Last week. I woke up and I was like I want to be judged and not accepted by most of society and denied basic human rights. I thought it would be fun to not be allowed to get married and to be called rude names when I’m with the person I love. I mean, who wouldn’t want that?

useless-swedenfacts:

in sweden we don’t say ‘i love you’ we say ‘håll käften’ and i think that’s beautiful

starsquadd:

It honestly breaks my heart to think that somewhere in the world right now, Jennifer Lawrence (in addition to multiple other women) may very well be crying her eyes out because her privacy has been greatly compromised in one of the most awful ways possible. This is so fucking disgusting and whoever did this is a fucking low-life pig.

xtelepathx-cerebro:

I find it very interesting that most people who ship Cherik see Erik as the top & dominant/sexual one and Charles as the bottom & emotional virgin. Let me remind you that Erik spent a great deal of his life knowing only pain at the hands of other people which would not lend itself well to being entirely comfortable with intimacy and Charles was the handsome player hitting on every girl who passed his way in college. He even had an original pick up line.

Rethink your smut!

"Don’t take a nude pic if you’re a famous woman and don’t want it leaked."

mysharona1987:

"Don’t wear a hoodie if you don’t want to be mistaken for a criminal and shot."

"Don’t get drunk at a party if you don’t want to be sexually assaulted."

"Don’t argue with a cop if you don’t want to get killed."

"Don’t walk home by yourself if you don’t want to get raped."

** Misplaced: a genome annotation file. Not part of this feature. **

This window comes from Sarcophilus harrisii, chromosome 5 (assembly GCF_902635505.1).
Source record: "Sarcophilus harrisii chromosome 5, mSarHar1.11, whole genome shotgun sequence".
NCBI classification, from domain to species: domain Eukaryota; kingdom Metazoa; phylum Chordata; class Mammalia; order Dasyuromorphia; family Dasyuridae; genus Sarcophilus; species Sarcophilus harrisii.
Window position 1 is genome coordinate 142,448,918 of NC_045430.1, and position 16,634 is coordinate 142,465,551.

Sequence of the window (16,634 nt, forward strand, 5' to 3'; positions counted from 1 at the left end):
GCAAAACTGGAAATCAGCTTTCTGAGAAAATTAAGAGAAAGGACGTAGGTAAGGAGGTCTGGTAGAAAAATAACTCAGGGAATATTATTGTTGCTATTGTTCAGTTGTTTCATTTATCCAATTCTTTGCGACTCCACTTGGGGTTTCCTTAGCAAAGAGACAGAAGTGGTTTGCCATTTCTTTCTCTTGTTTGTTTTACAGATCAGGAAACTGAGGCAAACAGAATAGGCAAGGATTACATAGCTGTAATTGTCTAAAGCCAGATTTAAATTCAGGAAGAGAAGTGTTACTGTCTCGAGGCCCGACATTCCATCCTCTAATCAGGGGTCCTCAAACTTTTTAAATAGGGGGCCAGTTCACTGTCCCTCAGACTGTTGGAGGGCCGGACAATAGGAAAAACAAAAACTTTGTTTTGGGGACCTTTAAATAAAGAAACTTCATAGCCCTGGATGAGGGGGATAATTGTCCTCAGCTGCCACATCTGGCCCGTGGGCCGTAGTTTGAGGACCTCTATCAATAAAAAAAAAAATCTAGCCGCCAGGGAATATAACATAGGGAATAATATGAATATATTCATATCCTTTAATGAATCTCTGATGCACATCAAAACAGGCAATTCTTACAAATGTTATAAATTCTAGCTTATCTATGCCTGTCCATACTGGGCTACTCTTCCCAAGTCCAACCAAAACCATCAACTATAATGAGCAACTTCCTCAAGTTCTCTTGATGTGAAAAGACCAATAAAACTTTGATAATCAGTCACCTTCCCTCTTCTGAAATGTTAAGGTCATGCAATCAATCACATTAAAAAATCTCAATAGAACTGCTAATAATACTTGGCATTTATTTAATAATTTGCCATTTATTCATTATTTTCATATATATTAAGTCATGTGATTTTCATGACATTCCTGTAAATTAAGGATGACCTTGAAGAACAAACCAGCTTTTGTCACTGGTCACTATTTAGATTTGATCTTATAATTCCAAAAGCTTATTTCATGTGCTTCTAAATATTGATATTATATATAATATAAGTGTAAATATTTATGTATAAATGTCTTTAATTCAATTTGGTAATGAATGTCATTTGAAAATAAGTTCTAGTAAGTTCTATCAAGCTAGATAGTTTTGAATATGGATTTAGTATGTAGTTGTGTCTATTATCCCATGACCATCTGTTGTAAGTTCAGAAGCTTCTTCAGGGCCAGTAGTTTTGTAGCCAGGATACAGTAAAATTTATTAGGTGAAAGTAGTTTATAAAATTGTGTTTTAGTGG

Victim blaming 101: Everyone should live in fear from ever doing anything.

Why are you so angry about JLaw's nudes being leaked? I thought you didn't like her.
Anonymous

tstarksbitch:

  • i am angry because this is just another example of women being shamed for taking nudes instead of the douchebag who spreads them being shamed for violating someone’s privacy like that
  • i am angry because nobody deserves this, regardless of how i feel about their personality
  • i am angry because this is pure misogyny and shows how women aren’t respected in our culture
  • i am angry because she did not consent to having those pics posted everywhere but they still were
  • i am angry because on the VERY RARE occasion this happens to a male celeb he is not shamed but rather the perpetrator is and it’s forgotten quickly whereas this will haunt jennifer for years and years to come
  • i am angry because this was a sex crime and people are treating it like a joke
  • i am angry because she is being exploited/objectified and some gross dudebros are probably jacking off to those pics 
  • i am angry because people are CONGRATULATING the fucker who did such an atrocious thing to her instead of being appalled 

listen i may not like her personally but the fact remains that as a human being she is entitled to body autonomy and to choose who sees her naked body and who doesn’t